Welcome to my blog

This is where I post various musings about wildlife and ecology, observations of interesting species (often invertebrates)
and bits of research that grab my attention. As well as blogging, I undertake professional ecological & wildlife surveys
covering invertebrates, plants, birds, reptiles, amphibians and some mammals, plus habitat assessment and management
. I don't work on planning applications/for developers. The pages on the right will tell you more about my work,
main interests and key projects, and you can follow my academic work here.

Thursday 15 March 2012

Oh, my rusty hollyhocks!

As my wife knows, I don't have to be at work to get distracted by an interesting bug, plant or fungus. So, nobody was very surprised when, during a leisurely walk following a family pub lunch yesterday, I bent down to take a sample of an interesting-looking hollyhock (Alcea rosea) leaf.

Hollyhock leaf showing orange fungal structures and something small indicated by a red arrow...
As you can see from this photo, the leaf bears numerous orange fungal structures on both the blade and petiole (stalk), plus there's a small invertebrate indicated by the red arrow. Staring with the fungus, a closer look highlights some familiar structures...

Elongate orange fungal structures on the petiole. These are blister-like and the dark orange masses are spores that have become exposed as the blisters have ruptured.
On the leaf blade, similar (but more globular) spore-filled structures are seen (red arrows), while some appear greyer in colour (blue arrow).
Although small, these blisters clearly include some abnormal growth and colouration of the plant's tissues and thus can be considered to be galls. A quick look in Redfern & Shirley (2011) provides an easy identification - there is a single galling species species found on hollyhock (and some other Malvacaeae), the rust fungus  Puccinia malvacearum. This specimen clearly matches the description, including the grey colour of older spores. Although this species may be unfamiliar, the genus is found on many plants with those on lords-and-ladies (Arum maculatum) and nettles (Urtica dioica) being particularly common and widespread - just look out for the little orange rings and pustules. Now onto the potentially trickier tiny invertebrate...

Small (3 mm long) leafhopper on the hollyhock leaf. See below for the meaning of the red arrows and circle.
If you are familiar with generalist insect books such as Chinery (1986), you can quickly tell that this is a leafhopper (Cicadellidae) of some sort, possibly a relative of the often-illustrated Eupteryx aurata. However, there are numerous species in this group (the subfamily Typhlocybinae) and the more technical Le Quesne & Payne (1981) may well be needed to identify them by keying out. So, back to a bit of taxonomic morphology - important diagnostic features are as follows:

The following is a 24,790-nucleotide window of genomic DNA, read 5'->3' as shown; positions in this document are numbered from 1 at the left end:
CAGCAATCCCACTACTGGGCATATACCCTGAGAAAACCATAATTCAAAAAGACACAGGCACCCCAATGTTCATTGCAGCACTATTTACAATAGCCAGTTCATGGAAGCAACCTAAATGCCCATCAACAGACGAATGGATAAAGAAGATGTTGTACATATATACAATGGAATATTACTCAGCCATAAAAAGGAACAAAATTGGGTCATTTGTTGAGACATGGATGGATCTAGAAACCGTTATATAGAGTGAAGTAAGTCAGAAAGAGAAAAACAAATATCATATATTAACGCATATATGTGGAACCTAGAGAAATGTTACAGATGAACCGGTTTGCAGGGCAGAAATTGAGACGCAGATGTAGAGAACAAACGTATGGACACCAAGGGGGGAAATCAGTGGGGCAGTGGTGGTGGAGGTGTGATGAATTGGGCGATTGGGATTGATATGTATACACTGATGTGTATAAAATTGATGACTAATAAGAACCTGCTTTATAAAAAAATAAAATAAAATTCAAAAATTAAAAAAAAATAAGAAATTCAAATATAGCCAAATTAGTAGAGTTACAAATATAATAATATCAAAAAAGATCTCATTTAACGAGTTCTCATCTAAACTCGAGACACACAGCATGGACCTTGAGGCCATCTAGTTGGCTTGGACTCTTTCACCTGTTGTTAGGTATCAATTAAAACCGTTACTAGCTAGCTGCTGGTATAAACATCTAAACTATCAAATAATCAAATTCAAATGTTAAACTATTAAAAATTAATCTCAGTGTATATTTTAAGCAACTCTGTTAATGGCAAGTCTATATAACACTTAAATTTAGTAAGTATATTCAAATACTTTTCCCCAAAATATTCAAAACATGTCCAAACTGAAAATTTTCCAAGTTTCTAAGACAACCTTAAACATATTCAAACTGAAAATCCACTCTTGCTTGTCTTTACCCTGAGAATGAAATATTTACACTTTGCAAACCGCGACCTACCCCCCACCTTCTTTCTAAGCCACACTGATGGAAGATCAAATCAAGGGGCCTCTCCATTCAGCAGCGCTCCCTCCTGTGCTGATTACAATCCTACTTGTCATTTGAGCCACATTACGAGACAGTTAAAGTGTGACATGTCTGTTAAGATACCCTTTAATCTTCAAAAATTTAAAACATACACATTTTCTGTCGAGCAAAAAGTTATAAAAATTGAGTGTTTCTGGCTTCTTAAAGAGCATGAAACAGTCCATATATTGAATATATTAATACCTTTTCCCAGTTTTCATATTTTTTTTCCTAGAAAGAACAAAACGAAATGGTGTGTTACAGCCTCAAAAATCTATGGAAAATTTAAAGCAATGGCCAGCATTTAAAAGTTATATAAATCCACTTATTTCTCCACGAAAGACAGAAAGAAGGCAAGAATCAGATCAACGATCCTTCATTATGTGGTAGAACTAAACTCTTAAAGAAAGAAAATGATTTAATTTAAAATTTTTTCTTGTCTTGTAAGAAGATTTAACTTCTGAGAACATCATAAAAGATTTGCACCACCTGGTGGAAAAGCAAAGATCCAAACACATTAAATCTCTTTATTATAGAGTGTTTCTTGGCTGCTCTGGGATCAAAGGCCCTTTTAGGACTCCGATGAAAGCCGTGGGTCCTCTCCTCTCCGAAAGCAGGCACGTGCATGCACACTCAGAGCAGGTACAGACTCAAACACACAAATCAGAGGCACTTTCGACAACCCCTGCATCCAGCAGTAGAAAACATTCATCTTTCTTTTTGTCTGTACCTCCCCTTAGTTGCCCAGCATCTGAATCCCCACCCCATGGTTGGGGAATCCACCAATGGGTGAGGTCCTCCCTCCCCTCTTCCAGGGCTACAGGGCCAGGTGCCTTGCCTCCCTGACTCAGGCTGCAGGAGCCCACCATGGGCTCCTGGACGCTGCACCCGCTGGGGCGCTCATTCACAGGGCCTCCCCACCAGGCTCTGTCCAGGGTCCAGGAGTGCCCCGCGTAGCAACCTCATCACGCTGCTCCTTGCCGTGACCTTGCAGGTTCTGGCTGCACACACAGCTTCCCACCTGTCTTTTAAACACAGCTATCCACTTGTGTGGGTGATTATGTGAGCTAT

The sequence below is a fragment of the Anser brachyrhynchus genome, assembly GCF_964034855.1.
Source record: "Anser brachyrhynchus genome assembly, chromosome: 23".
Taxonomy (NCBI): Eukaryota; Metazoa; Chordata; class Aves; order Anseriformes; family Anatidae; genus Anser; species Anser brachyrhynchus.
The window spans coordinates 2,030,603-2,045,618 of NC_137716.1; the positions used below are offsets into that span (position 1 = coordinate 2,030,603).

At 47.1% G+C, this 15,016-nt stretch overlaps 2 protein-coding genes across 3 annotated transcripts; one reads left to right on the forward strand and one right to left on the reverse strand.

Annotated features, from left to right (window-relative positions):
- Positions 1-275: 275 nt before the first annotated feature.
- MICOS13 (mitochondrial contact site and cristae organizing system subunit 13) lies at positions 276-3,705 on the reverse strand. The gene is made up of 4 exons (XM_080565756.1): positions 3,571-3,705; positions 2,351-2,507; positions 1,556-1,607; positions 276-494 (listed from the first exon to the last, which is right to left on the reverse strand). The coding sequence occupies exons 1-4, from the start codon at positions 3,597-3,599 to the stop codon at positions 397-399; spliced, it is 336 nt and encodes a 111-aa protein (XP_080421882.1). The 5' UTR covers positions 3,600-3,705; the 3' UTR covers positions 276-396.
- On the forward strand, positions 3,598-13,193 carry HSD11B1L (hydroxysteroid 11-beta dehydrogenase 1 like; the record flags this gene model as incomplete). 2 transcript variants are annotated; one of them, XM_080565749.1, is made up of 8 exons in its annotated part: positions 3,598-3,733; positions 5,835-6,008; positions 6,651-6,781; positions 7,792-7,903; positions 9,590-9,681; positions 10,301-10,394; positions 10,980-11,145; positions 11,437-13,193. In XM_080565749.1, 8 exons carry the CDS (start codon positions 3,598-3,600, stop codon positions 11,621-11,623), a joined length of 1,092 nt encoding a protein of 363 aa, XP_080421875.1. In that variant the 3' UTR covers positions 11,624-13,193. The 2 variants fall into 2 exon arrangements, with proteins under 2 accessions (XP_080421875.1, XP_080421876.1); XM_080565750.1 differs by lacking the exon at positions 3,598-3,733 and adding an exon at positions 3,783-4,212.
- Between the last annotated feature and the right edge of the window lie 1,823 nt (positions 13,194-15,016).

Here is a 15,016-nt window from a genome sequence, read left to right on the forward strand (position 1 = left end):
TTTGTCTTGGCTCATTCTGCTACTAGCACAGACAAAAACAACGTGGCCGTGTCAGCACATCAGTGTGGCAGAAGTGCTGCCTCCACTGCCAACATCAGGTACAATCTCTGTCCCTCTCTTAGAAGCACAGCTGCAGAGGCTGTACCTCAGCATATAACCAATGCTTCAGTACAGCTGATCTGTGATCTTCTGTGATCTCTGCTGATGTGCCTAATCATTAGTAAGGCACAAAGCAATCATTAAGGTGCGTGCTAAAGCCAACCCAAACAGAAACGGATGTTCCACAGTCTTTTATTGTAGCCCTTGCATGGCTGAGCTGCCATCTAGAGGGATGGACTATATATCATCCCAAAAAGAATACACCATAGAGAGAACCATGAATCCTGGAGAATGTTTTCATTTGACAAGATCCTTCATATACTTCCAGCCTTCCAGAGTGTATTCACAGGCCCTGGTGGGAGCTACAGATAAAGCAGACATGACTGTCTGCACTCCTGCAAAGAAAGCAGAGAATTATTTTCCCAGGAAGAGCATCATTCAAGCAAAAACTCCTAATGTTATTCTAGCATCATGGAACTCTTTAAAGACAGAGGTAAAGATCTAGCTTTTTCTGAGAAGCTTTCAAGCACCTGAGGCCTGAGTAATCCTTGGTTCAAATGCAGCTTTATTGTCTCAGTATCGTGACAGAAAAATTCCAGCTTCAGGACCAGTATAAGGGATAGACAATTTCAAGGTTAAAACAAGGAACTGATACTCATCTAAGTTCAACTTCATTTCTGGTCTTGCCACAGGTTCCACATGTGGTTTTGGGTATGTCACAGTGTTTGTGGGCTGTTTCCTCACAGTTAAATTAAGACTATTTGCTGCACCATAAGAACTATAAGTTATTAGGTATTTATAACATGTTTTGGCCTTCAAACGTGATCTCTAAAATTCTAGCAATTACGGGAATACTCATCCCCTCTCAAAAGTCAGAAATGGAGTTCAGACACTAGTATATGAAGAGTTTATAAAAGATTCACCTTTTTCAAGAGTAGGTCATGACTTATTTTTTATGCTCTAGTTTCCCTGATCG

• The three apical forewing veins (indicated by red arrows in the above photo) join the same cell (indicated by the red circle), noting that two of the veins merge to form a 'Y'.
  • In the same photo, you can see the white 'waxy area' on the front edge of the forewing. Just behind thisthere is an irregularly shaped black spot cut into two by a pale wing vein. In some species this spot marges into one.
  • In side view the front of the face (running down to the piercing mouthparts) is flat without a clear angle part of the way down (see top photo below).
  • The pattern on the pronotum is distinctive - two clear black dots near the front edge with fuzzy longitudinal brown marks attached to them, plus other smaller black dots to the sides (see lower photo).
  • The pattern on the head shows a triangle of three large black spots; the single rear spot does not have a dent in its front edge.
  • The front of the 'face' is not clearly shown here, but in the above photo you can just see that there are two more black spots in front of the three on the head, but not another pair further to the side by the eyes.
Side view of the leafhopper showing the flat front to the 'face'.
More-or-less dorsal view of the leafhopper showing the patterns on the head and pronotum.
Combining these features and using them in the key, the species can be identified as Eupteryx melissae. This is a leafhopper which, like the rust fungus above, is known from hollyhocks and related Malvaceae. It is very similar to E. thoulessi but can be separated using the features on the front of the face (E. thoulessi has the extra pair of lateral spots near the eyes which are absent here), and of course the food-plant is a helpful clue. Although this specimen was seen in mid-March, it is usually not recorded until May. However, it may have emerged following a recent spell of warm weather; when collected it appeared dead, but was probably simply torpid as the temperature had fallen considerably over a couple of days - certainly it became active again under the microscope.

More soon...


Chinery, M. (1986). Collins Guide to the Insects of Britain and Western Europe. Collins, London.
Le Quesne, W.J. & Payne, K.R. (1981). Cicadellidae (Typhlocybinae) with a checklist of the British Auchenorhyncha (Hemiptera, Homoptera). Royal Entomological Society Handbooks for the Identification of British Insects 2(2c): 1-95.
Redfern, M. & Shirley, P. (2011). British Plant Galls (2nd ed.). FSC, Shrewsbury.

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